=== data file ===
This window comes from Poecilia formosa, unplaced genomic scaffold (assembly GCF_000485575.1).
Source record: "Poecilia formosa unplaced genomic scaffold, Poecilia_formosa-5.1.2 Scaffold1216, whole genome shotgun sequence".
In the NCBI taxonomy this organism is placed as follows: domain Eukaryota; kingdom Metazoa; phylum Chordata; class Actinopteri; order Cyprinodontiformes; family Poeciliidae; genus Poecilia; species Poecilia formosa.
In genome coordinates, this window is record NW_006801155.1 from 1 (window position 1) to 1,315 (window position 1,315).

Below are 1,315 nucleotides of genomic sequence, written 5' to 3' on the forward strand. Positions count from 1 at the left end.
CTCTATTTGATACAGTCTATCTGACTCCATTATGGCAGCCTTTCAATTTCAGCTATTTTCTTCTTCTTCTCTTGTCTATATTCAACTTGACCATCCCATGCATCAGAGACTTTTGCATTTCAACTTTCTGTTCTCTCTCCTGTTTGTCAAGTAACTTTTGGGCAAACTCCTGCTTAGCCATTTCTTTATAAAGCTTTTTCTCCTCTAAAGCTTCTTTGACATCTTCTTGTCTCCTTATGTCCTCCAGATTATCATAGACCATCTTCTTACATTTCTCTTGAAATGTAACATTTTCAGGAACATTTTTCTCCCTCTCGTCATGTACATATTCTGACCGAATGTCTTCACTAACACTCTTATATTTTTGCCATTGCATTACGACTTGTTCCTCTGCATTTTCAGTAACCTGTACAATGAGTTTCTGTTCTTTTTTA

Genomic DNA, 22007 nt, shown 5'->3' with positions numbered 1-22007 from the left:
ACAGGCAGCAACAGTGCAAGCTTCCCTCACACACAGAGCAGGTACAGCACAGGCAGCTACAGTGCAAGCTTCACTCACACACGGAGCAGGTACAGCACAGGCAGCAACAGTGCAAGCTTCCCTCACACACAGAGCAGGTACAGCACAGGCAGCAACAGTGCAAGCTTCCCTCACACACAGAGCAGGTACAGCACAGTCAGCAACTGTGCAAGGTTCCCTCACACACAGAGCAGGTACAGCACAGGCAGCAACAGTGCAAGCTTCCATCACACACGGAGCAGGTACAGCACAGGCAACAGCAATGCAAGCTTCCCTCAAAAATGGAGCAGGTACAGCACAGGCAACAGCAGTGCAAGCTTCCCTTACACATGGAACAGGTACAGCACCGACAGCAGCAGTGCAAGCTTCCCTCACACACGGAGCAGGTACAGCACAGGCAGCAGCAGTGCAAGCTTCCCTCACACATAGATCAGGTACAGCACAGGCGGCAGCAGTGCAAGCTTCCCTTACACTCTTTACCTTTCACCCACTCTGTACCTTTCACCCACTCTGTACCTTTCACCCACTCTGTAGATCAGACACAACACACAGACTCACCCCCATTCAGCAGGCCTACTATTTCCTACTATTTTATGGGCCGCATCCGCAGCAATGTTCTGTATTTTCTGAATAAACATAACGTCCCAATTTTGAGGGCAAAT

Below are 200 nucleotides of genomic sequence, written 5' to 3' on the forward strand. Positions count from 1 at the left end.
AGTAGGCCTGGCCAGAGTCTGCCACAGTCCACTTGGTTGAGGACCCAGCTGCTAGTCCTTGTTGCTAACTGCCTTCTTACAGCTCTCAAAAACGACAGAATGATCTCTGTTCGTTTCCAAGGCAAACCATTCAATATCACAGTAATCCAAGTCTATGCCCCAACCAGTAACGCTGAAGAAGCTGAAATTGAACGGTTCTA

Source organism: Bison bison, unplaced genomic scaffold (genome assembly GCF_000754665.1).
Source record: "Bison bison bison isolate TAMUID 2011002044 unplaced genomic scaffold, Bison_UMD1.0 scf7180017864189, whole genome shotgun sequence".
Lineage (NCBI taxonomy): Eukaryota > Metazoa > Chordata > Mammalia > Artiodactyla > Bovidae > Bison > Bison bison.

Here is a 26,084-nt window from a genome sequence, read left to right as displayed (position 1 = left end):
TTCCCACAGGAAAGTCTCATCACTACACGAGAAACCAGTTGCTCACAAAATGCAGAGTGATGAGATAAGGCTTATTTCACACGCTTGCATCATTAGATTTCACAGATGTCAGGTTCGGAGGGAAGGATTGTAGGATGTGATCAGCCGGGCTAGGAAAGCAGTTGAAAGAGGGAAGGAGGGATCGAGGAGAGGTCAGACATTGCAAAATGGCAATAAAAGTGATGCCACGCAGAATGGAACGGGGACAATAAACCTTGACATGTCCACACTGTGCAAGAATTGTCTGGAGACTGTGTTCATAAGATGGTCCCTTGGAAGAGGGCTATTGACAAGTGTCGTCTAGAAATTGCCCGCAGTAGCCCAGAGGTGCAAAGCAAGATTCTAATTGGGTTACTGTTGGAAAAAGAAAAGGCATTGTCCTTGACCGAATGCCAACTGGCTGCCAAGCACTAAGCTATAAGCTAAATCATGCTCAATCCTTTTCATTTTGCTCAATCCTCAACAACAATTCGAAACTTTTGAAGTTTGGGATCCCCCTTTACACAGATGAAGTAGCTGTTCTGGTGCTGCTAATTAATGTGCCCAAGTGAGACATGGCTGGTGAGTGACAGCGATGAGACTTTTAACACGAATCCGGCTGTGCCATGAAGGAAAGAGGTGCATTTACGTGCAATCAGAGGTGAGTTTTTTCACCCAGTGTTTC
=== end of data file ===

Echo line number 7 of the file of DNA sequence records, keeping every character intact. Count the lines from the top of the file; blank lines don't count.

Genomic DNA, 22007 nt, shown 5'->3' with positions numbered 1-22007 from the left: